I’ve written about 9/11 before – about how it cursed the Republican party, but also, in the short term, those of us who opposed it (and George W. Bush, for that matter), and how it changed – for the worse – American attitudes towards the constitution, the Geneva conventions, and well, common sense.
But it also revealed greatness: the bravery of the police and firefighters who perished; the passengers who kept a fourth plane from its target; the solidarity that we too seldom feel as Americans.
I understand that the day is raw and meaningful, especially in New York and Washington, D.C. New York cops and firefighters were devastated by the deaths, from their ranks, of members who went into the fire to try and save people in the towers. Cantor Fitzgerald lost over 600 employees – fully 25% of the deaths at the World Trade Center. There are two square holes in the ground where the towers once stood – a scar on the ground of Manhattan and a void in its skyline. To those who say “never forget”, I can assure you: the events of September 11, 2001 have left a permanent physical scar.
I just want to let go of the emotional ones.
The scars that blinded too many to the folly of Iraq, that paved the way for the Orwellian “Patriot Act” to become law and keeps it from its deserved evisceration, that made us afraid to try criminals in the criminal courts of this country. The scars that allowed empty suits like Bill O’Reilly and Sean Hannity to question the patriotism of those who questioned the decisions of George Bush. And the scars that led to too many leading Democrats acquiescing on matters of war, civil liberties, and national security.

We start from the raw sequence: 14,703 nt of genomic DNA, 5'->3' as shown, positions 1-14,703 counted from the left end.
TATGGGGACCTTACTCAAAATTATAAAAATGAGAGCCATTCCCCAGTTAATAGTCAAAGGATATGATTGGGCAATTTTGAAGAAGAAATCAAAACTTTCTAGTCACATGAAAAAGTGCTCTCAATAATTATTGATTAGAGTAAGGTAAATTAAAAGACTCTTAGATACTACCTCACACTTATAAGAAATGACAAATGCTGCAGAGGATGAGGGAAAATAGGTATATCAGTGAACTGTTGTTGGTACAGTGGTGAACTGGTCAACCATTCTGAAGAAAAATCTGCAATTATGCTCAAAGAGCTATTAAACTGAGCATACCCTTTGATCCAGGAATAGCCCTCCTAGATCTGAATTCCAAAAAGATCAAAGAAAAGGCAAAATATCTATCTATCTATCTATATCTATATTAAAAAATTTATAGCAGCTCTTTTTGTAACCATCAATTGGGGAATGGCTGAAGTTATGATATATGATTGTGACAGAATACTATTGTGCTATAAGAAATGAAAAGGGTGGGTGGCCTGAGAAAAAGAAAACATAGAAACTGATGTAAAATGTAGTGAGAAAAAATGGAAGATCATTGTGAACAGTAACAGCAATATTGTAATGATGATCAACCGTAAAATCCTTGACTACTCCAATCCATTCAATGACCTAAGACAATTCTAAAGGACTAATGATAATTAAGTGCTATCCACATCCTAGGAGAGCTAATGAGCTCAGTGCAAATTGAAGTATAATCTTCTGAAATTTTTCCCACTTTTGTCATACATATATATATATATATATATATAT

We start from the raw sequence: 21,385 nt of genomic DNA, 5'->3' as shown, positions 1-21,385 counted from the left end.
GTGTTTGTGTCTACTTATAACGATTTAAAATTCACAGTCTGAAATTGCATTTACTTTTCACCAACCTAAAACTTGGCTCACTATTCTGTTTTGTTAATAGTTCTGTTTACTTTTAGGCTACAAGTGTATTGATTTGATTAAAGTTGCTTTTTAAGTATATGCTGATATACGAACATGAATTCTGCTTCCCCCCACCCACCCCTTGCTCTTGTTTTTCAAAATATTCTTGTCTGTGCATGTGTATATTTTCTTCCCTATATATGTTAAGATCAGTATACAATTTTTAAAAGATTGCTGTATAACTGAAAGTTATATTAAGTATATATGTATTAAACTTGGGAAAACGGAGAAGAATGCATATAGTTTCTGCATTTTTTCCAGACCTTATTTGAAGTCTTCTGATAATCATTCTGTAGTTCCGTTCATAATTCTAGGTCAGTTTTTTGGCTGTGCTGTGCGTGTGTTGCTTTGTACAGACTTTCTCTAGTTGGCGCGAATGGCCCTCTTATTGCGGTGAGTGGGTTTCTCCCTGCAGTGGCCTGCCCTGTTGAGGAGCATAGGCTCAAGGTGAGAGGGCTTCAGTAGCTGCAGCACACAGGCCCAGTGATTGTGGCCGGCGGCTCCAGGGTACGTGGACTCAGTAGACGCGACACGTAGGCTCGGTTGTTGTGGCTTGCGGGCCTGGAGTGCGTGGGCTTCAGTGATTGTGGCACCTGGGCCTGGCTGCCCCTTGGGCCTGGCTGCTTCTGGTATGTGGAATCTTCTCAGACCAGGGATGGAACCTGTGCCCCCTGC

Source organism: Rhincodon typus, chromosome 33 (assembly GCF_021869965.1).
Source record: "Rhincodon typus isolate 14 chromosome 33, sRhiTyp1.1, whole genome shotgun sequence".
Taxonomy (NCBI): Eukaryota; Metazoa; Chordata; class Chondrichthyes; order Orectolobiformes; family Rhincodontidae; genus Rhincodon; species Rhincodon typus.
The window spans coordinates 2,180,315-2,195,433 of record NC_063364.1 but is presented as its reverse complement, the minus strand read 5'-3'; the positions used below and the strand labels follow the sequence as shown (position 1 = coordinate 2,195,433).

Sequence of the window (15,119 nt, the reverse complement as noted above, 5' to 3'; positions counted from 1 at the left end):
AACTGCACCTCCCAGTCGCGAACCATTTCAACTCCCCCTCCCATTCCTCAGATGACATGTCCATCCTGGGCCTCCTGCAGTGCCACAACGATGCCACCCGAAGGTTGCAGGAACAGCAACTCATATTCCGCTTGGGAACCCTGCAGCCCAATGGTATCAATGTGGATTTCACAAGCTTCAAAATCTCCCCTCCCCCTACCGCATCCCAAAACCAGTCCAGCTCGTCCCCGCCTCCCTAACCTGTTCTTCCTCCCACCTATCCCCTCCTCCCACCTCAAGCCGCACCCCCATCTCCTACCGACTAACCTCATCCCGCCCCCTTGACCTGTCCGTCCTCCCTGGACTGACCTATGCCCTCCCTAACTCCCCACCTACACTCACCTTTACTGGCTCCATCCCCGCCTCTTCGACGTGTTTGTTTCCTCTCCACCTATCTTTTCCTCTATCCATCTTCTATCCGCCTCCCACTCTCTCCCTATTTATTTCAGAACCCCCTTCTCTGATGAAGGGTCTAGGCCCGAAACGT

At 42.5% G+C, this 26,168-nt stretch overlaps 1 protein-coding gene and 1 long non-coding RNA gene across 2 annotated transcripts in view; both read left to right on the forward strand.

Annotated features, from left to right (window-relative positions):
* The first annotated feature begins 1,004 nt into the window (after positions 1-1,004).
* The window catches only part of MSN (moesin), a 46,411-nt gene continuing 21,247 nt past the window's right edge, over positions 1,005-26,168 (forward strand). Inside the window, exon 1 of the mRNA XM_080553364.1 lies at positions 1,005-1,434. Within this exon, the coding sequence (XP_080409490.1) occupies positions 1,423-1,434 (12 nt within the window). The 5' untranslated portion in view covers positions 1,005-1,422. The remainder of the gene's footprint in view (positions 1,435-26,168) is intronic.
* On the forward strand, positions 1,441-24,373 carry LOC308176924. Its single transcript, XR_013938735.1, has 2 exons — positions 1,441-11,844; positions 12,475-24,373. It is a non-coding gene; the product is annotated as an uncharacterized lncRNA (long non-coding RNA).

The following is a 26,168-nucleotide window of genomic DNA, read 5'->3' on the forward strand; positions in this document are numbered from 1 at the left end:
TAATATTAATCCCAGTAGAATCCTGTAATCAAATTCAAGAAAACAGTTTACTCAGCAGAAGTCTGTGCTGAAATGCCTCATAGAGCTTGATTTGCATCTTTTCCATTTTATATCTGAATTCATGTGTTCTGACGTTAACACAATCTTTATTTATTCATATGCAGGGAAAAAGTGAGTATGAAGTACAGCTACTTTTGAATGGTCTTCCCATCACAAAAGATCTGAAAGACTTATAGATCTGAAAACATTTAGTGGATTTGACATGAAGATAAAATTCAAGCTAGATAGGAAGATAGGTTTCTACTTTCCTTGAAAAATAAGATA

I expect we will commemorate this date for a while. (For what it’s worth, there was a Pearl Harbor commemoration 11 years on, which was also a groundbreaking for the Pearl Harbor memorial; Mamie Eisenhower – the first-lady elect – was there. But I can’t find regular mentions of Pearl Harbor day commemorations after that.) For thousands, it is a day of personal remembrance for loved ones lost: colleagues, friends, and family. For them, of course, those remembrances are not limited to one day a year, but occur, as E.B. White put it, “…in seasons of reflection and despair, on flagless memorial days of [their] own choosing.”
And what should this day be for the rest of us?
I don’t know. But I know what it shouldn’t be: an empty justification for abandoning our values, our common sense, or our constitution.
As I said five years ago, if you want to honor the victims of 9/11, honor the country they lived in when they died.